After drawing a winner for the first iPad, Mike announced that his employer had donated two more for giveaway. It was again mentioned that an entry accompanied by a donation would be appreciated – and would be matched by his employer – but was not mandatory.
After that giveaway ended, Mike’s employer made a surprise announcement on the Marissa’s Bunny blog – he would be matching fundraising efforts in a big way, even going so far as to help establish Marissa’s Bunny Foundation, and offered a number of other big prizes for giveaway.
The next several posts chronicle Mike’s back-and-forth anticipation of whether or not enough donations would be collected to reach the matching threshold established by his employer. At one moment, things looked bleak, the next moment, his employer extended the deadline. AND, added five $500 Visa gift cards to the giveaway extravaganza.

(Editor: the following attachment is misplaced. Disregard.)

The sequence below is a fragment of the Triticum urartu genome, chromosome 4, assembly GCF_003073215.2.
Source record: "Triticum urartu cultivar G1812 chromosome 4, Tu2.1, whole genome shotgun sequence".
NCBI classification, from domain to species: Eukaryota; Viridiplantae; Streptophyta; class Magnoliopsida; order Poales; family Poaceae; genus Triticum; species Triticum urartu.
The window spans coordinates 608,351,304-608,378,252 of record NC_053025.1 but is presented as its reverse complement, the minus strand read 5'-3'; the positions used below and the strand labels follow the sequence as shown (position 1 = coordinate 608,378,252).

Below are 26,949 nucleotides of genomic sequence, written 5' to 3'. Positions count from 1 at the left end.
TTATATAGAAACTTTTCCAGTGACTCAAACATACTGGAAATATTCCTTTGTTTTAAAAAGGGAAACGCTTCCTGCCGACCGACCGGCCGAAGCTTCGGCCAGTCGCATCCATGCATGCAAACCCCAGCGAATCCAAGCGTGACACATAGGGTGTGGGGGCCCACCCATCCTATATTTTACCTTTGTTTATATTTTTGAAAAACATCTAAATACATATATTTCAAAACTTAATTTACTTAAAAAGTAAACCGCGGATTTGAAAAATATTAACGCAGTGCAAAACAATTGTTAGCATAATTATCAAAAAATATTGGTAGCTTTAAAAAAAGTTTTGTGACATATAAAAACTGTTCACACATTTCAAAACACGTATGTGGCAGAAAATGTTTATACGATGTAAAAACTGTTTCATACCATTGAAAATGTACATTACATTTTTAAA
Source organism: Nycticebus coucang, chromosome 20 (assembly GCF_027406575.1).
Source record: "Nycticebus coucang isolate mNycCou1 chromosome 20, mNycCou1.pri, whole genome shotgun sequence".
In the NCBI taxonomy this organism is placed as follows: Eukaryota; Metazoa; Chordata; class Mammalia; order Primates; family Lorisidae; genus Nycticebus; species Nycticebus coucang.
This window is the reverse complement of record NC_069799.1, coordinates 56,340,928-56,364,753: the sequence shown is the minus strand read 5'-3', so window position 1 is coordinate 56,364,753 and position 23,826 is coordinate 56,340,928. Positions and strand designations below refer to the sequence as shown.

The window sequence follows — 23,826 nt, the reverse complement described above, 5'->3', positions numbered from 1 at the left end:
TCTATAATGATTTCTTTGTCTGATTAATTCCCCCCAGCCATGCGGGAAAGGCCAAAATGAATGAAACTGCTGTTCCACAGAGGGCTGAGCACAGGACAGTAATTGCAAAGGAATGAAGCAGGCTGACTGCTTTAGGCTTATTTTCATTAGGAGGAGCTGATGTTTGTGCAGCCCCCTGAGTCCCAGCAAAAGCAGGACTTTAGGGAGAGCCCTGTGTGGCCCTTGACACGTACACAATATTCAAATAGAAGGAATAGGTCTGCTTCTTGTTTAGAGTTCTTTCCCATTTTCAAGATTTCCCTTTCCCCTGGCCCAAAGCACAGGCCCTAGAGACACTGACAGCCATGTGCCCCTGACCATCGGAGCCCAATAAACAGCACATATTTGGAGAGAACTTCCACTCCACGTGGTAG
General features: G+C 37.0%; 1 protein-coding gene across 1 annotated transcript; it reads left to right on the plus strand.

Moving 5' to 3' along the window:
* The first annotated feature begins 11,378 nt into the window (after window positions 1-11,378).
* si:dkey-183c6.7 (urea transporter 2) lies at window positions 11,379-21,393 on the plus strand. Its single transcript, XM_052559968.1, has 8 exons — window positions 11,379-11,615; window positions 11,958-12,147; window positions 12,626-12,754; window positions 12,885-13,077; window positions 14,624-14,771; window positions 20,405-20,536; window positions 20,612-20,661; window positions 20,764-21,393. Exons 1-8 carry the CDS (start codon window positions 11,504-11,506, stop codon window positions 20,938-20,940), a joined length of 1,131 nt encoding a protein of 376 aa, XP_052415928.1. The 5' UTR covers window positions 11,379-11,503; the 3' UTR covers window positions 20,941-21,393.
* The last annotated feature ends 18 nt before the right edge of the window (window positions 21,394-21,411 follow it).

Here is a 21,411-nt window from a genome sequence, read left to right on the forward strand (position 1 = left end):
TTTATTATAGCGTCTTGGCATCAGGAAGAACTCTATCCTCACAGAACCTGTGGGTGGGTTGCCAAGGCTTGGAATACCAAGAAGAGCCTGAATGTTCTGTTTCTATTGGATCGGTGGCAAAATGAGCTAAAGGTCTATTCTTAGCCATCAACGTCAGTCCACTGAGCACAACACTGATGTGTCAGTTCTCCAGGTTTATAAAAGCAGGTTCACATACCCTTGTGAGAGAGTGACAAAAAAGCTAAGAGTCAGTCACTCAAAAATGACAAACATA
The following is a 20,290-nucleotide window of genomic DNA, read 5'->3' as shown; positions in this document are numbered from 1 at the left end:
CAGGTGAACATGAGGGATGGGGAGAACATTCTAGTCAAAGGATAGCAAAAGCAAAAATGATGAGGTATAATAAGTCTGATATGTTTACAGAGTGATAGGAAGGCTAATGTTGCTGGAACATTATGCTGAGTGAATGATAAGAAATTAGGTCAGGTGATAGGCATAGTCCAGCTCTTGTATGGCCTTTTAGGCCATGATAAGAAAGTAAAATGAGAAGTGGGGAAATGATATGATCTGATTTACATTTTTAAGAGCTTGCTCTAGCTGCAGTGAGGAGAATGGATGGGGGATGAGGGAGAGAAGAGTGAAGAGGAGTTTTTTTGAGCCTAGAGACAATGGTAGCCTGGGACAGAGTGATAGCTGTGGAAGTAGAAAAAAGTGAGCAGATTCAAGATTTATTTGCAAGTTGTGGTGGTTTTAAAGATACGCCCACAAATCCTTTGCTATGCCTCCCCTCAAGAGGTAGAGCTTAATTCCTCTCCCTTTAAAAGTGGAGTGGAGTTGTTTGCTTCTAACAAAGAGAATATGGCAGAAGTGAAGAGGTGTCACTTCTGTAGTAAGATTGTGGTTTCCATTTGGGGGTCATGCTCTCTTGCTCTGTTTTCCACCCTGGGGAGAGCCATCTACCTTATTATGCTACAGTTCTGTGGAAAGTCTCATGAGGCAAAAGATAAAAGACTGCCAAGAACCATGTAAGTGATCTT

On December 27, 2010, Mike reported:
Oh, did I mention we hit the $10k donation drive tablet supply threshold on Christmas day? With the help of an nth hour Fairfax purchase, and donations from my co-workers (not reflected in the chipin widget), we went over by $21 dollars just before the deadline! So, dear reader, watch this space for a special Marissa’s Bunny iPad giveaway plus the foundation will start with 30 tablets of assorted makes and models above and beyond the funding. Obviously, I couldn’t have done it without you guys. The foundation is always in need of more funds, the overmatching is continuing through New Years Eve, and Marissa is still giving out codes for things, so if you’ve got a few extra dollars in your pocket left over from Santa, let’s trade! [emphasis added]
The post, as with several beforehand, was accompanied by the ChipIn donation widget, which read:
Just a week after reporting the fundraising goals had been met, however, Mike posted a new fundraising challenge for the newly-formed “Foundation,” with more indications that funds would be matched by his employer.